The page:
Overall, life insurance profitability in most regions declined in recent years, driven by slight declines in many major markets. In the United Kingdom, for instance, insurers have recently been favoring products that are less capital intensive—but that are also less profitable. Profitability also took a hit due to increases in claims, particularly driven by pension claims.
Property-and-casualty (P&C) insurance grew by 4.7 percent from 2018 to 2019 while increasing its market share to 31 percent of global premiums. The mature markets—North America, Western Europe, and developed APAC—contributed 61 percent to the absolute growth in P&C premiums in this time frame. The emerging markets of Latin America, developing APAC, and Africa registered the fastest growth rates of 13 percent, 9 percent, and 8 percent, respectively.
The largest contributor to the absolute growth in P&C premiums from 2018 to 2019 was the United States (38 percent), primarily driven by growth in motor insurance premiums. China contributed 20 percent of the absolute growth. In China, certain government policies have led to an uptick in liability, agriculture, credit, and guarantee products. Similarly, the government in India has been pushing to increase coverage in crop insurance products.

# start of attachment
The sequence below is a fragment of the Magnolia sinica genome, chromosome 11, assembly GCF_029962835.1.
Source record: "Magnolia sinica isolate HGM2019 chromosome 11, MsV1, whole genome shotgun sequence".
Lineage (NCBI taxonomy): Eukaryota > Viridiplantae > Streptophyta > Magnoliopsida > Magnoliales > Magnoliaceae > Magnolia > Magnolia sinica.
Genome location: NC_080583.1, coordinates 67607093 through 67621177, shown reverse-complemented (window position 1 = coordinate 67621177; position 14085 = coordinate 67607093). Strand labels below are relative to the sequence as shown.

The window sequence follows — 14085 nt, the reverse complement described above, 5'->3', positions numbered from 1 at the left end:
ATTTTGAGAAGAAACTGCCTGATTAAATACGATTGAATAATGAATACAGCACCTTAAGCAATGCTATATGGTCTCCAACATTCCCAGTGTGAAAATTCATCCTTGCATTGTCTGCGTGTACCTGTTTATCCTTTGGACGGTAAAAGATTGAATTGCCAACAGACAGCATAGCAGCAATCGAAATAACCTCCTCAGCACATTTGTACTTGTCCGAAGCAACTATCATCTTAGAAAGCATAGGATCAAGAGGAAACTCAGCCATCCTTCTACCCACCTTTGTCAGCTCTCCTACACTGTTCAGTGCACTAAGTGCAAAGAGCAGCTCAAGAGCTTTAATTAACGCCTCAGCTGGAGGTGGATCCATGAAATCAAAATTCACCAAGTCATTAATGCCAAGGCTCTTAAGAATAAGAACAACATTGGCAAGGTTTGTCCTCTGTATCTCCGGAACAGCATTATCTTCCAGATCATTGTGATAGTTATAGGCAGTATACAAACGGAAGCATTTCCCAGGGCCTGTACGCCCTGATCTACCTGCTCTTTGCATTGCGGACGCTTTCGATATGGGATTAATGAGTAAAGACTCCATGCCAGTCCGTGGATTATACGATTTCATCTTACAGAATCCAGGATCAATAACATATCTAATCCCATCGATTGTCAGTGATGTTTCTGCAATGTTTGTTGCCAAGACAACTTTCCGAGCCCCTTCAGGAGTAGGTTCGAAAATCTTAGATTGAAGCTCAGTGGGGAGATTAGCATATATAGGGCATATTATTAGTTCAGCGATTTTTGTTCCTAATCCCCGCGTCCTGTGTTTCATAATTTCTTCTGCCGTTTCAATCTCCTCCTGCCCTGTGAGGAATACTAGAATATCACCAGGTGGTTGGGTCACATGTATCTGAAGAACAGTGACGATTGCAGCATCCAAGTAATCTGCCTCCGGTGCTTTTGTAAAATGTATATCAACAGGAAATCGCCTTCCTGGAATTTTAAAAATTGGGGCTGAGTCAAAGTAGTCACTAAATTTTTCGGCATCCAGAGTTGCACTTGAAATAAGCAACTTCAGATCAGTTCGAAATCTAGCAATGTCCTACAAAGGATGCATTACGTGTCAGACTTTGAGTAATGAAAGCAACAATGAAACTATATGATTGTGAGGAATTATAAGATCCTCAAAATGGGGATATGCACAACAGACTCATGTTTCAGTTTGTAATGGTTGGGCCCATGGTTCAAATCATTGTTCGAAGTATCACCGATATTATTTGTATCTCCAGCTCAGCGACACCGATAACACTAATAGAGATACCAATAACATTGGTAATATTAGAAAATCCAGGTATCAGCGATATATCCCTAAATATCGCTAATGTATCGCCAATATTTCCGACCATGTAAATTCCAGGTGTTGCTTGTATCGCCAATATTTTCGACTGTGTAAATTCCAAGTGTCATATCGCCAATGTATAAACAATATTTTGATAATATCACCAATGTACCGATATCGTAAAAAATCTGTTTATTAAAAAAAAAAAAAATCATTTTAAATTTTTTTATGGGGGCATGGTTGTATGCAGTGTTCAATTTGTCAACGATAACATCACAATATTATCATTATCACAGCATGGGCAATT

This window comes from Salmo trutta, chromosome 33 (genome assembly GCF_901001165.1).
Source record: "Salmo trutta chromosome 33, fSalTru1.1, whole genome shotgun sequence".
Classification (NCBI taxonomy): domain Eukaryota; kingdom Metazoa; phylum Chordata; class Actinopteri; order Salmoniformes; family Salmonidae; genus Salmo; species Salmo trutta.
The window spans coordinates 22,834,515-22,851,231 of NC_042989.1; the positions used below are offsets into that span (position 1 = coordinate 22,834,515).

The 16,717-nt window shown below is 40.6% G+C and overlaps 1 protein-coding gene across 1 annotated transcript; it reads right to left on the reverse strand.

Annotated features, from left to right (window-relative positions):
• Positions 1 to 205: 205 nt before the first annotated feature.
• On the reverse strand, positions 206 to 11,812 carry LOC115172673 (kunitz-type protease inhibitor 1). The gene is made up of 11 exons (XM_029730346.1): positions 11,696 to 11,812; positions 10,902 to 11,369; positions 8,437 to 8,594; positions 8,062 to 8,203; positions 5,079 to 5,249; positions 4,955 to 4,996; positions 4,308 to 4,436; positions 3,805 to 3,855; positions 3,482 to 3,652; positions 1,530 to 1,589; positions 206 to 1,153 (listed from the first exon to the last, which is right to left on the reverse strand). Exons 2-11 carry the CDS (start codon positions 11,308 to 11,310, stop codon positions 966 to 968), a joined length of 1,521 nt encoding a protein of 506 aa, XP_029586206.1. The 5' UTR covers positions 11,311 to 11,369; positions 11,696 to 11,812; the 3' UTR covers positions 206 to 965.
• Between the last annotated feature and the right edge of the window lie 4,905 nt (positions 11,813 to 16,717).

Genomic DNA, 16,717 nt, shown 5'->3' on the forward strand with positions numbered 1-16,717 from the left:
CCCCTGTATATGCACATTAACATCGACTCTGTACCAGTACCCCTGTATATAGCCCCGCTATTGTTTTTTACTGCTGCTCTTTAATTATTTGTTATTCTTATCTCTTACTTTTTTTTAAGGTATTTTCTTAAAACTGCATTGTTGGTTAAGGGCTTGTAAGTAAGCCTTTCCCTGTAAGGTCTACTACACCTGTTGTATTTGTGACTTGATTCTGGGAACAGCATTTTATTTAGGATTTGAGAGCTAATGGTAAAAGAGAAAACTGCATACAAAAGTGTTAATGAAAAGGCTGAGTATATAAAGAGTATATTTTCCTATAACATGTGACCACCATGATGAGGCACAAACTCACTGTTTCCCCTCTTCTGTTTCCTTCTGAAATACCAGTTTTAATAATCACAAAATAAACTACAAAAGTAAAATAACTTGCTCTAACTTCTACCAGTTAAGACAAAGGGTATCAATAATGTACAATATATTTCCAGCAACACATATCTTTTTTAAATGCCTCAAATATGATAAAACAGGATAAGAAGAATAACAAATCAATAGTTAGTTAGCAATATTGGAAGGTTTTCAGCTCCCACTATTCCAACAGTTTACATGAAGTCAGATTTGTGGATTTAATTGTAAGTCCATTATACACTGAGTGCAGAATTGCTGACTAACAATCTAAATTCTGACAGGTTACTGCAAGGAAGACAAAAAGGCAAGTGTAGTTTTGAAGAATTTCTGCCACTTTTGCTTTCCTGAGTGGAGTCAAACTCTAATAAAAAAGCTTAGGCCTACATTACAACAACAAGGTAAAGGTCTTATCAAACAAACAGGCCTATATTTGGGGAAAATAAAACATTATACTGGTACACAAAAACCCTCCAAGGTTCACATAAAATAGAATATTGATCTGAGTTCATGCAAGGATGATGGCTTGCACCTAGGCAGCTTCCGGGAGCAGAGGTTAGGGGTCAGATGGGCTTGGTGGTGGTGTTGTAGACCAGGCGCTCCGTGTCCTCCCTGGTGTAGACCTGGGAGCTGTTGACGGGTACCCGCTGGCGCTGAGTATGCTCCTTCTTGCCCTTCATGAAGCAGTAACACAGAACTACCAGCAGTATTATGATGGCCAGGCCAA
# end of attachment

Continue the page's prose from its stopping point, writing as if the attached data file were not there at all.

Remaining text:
Accounting for 45 percent of global P&C premiums in 2019, motor insurance continued to drive the overall growth in the P&C industry. However, growth in this product line slowed down from the 6 percent CAGR registered from 2013 to 2018 to 4 percent from 2018 to 2019. Meanwhile, every other P&C product line saw higher growth in 2018–19 compared with 2013–18.
Global underwriting profitability reached 99 percent in 2017—a year that saw claims payouts reach a historic high due to the occurrences of natural catastrophes around the world, particularly in the United States. The net combined ratio improved slightly to 96 percent in 2018 and 97 percent in 2019.
Health insurance continued to be the fastest-growing segment: it achieved 6.9 and 5.9 percent growth in 2018 and 2019, respectively, and made up about 26 percent of global insurance premiums in 2019. Top-performing regions by way of contribution to the €69 billion absolute growth in total health premiums in 2019 were North America, at 63 percent, and developing APAC, at 22 percent. North America is the largest private health market by premium volume and has been consistently driving the global growth of health premiums, with growth of 5 percent in 2019. The developed markets in Western Europe and developed APAC grew at 4 percent in 2019.